In detail, the functions you’ll need to fill in fall into roughly three categories:

a. Networking Functions:

(i) create socket(. . . ), which creates a socket connection on the specified IP and port.

7The printed text is primarily for human eyes, not computer parsing, so there is no need to match these examples

precisely.

9

(ii) send(. . . ), which sends bytes through the specified socket.

(iii) receive(. . . ), which receives a specified bytes through the socket.

b. Low-level Functions:

(i) safe prime(. . . ), which creates a random safe prime N of a specified bit-length and

whose most significant bit is 1.

(ii) prim root(. . . ), which finds a primitive root g of N for some prime N.

Note: You may not use sympy’s primitive root method for your implementation.

(iii) calc x(. . . ), which computes the value x from the registration step using the salt and

password.

(iv) calc u(. . . ), which computes the value u using the provided inputs.

(v) calc A(. . . ), which computes the value A using the provided inputs.

(vi) calc B(. . . ), which computes the value B using the provided inputs.

(vii) calc K client(. . . ), which computes the value Kclient.

(viii) calc K server(. . . ), which computes the value Kserver.

(ix) calc M1(. . . ), which computes the value M1.

(x) calc M2(. . . ), which computes the value M2.

c. High-level Functions:

(i) client register(. . . ), which sends and receives information to and from the Server as

described in the Client registration.

(ii) server register(. . . ), which receives and sends information from and to the Client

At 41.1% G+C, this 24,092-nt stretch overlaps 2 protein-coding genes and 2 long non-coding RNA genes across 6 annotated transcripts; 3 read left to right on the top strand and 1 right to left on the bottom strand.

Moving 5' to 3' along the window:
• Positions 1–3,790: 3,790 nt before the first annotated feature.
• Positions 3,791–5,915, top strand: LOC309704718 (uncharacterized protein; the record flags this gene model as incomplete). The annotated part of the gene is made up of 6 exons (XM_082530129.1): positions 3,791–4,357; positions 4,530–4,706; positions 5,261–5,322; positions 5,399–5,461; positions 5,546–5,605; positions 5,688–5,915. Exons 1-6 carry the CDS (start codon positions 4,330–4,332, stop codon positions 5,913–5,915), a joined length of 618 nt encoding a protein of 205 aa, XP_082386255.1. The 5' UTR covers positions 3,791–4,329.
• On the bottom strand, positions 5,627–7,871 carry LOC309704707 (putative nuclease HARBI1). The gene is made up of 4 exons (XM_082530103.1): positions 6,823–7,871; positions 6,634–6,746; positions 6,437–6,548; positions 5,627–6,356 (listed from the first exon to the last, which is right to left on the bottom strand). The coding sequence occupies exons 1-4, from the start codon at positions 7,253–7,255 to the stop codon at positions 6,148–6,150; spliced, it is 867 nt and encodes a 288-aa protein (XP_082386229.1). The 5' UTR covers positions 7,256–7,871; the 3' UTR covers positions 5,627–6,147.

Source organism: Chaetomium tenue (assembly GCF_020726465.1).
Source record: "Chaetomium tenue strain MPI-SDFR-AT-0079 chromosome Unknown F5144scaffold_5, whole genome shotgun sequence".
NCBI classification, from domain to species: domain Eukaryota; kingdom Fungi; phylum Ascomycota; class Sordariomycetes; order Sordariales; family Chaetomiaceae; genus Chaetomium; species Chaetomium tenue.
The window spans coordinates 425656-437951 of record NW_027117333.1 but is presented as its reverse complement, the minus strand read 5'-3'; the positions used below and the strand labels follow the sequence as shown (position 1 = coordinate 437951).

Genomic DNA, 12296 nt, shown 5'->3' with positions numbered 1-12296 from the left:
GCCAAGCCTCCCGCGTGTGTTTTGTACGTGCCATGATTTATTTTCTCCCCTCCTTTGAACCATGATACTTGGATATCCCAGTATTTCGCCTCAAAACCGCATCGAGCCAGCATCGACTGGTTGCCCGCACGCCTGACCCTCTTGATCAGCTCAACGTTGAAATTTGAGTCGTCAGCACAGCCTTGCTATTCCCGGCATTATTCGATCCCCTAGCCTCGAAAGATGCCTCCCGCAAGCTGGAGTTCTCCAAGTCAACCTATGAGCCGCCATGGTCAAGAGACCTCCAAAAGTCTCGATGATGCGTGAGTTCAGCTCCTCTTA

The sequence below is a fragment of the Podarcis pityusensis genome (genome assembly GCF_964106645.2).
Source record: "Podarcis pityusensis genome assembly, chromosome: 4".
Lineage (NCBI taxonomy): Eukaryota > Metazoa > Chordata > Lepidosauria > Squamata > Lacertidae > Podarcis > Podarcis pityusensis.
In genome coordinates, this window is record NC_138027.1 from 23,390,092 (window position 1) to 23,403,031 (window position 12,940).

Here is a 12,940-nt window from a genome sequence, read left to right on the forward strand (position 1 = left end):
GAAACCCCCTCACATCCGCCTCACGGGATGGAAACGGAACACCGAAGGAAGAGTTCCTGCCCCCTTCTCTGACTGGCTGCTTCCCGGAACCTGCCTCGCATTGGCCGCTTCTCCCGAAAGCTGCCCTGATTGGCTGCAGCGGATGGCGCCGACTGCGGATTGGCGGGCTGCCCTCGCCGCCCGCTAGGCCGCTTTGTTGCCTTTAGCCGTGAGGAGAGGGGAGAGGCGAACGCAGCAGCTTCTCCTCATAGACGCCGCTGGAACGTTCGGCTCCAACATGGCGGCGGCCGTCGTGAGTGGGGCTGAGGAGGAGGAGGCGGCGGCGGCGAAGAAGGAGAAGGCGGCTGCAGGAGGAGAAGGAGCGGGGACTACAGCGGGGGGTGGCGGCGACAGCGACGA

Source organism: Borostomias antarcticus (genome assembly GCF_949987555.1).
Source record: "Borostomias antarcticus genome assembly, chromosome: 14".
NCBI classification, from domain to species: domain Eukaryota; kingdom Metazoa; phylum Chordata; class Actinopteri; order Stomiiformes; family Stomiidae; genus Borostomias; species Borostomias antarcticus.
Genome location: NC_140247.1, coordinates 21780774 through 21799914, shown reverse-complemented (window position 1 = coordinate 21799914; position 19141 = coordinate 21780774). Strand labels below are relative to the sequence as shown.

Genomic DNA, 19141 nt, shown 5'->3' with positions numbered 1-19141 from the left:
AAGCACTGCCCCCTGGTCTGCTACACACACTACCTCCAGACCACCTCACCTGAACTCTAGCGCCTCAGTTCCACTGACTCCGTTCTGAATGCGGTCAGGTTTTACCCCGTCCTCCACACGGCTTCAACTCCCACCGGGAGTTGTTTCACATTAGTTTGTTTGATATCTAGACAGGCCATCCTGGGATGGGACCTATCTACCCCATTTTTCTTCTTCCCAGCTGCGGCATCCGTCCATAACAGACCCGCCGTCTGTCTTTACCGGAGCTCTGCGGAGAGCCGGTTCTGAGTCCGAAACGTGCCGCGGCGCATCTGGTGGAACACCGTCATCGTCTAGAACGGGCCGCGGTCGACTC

through the socket connection, as outlined in the Server registration.

(iii) client protocol(. . . ), which performs the Client’s side of the protocol.

(iv) server protocol(. . . ), which performs the Server’s side of the protocol.

(v) client prepare(. . . ), which computes the Client’s registration tuple (username, s, v).

(vi) server prepare(. . . ), which computes the Server’s registration values N, g, k.

Note that some values may be supplied as an integer or as a bytes object; your functions will need

to translate between them as the context requires. All numbers are converted to bytes via network

byte order, which is big-endian.8 Additional details and documentation of these functions can be

found in the template program found on the Piazza resources page.

Submission. Submit a completed version of the template program with filename

basic auth.py

If you’ve spread your code across multiple source files, submit all of them.

Provide a description of your implementation in a separate README file in text format. Do not

include the written portion of the programming problem in the PDF file containing

your solutions to the written problems. Your description should include the following:

The procedures you used for generating your prime N and your primitive root g of N.

A list of the files you have submitted that pertain to the problem, and a short description of

each file.

A list of what is implemented in the event that you are submitting a partial solution, or a

statement that the problem is solved in full.

A list of what is not implemented in the event that you are submitting a partial solution.

A list of known bugs, or a statement that there are no known bugs.

8Functions will be supplied with the template to help with conversion.

10